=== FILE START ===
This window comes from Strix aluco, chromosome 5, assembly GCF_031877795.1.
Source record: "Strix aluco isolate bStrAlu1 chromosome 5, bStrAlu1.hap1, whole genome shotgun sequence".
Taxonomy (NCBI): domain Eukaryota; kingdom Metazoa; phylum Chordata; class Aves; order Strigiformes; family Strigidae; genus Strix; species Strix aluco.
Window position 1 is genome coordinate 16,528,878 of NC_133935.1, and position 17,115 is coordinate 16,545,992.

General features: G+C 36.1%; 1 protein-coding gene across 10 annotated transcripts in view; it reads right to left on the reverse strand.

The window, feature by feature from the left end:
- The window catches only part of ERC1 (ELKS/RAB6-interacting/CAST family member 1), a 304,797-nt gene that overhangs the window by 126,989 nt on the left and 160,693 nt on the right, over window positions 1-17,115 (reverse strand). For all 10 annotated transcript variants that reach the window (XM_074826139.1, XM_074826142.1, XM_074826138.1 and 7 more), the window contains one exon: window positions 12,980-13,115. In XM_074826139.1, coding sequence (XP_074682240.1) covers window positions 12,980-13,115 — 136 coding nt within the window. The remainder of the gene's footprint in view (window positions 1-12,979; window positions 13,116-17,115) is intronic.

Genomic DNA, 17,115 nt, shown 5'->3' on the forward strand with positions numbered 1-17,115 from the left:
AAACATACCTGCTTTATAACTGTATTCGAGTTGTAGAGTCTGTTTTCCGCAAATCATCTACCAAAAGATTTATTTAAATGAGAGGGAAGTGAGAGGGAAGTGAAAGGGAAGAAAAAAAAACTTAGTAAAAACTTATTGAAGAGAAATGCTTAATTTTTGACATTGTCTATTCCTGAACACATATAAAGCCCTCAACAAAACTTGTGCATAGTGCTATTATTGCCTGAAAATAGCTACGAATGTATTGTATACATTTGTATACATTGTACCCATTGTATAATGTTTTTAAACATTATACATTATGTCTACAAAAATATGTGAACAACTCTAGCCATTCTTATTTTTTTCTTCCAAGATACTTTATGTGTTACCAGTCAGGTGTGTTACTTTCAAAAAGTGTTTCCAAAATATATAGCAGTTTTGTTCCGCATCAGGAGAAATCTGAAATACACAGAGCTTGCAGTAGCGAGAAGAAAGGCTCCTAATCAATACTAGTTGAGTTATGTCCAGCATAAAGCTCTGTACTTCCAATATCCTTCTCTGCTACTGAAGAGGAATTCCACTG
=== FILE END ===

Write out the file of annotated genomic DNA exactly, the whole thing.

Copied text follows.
This window comes from Strix aluco, chromosome 5, assembly GCF_031877795.1.
Source record: "Strix aluco isolate bStrAlu1 chromosome 5, bStrAlu1.hap1, whole genome shotgun sequence".
Taxonomy (NCBI): domain Eukaryota; kingdom Metazoa; phylum Chordata; class Aves; order Strigiformes; family Strigidae; genus Strix; species Strix aluco.
Window position 1 is genome coordinate 16,528,878 of NC_133935.1, and position 17,115 is coordinate 16,545,992.

General features: G+C 36.1%; 1 protein-coding gene across 10 annotated transcripts in view; it reads right to left on the reverse strand.

The window, feature by feature from the left end:
- The window catches only part of ERC1 (ELKS/RAB6-interacting/CAST family member 1), a 304,797-nt gene that overhangs the window by 126,989 nt on the left and 160,693 nt on the right, over window positions 1-17,115 (reverse strand). For all 10 annotated transcript variants that reach the window (XM_074826139.1, XM_074826142.1, XM_074826138.1 and 7 more), the window contains one exon: window positions 12,980-13,115. In XM_074826139.1, coding sequence (XP_074682240.1) covers window positions 12,980-13,115 — 136 coding nt within the window. The remainder of the gene's footprint in view (window positions 1-12,979; window positions 13,116-17,115) is intronic.

Genomic DNA, 17,115 nt, shown 5'->3' on the forward strand with positions numbered 1-17,115 from the left:
AAACATACCTGCTTTATAACTGTATTCGAGTTGTAGAGTCTGTTTTCCGCAAATCATCTACCAAAAGATTTATTTAAATGAGAGGGAAGTGAGAGGGAAGTGAAAGGGAAGAAAAAAAAACTTAGTAAAAACTTATTGAAGAGAAATGCTTAATTTTTGACATTGTCTATTCCTGAACACATATAAAGCCCTCAACAAAACTTGTGCATAGTGCTATTATTGCCTGAAAATAGCTACGAATGTATTGTATACATTTGTATACATTGTACCCATTGTATAATGTTTTTAAACATTATACATTATGTCTACAAAAATATGTGAACAACTCTAGCCATTCTTATTTTTTTCTTCCAAGATACTTTATGTGTTACCAGTCAGGTGTGTTACTTTCAAAAAGTGTTTCCAAAATATATAGCAGTTTTGTTCCGCATCAGGAGAAATCTGAAATACACAGAGCTTGCAGTAGCGAGAAGAAAGGCTCCTAATCAATACTAGTTGAGTTATGTCCAGCATAAAGCTCTGTACTTCCAATATCCTTCTCTGCTACTGAAGAGGAATTCCACTG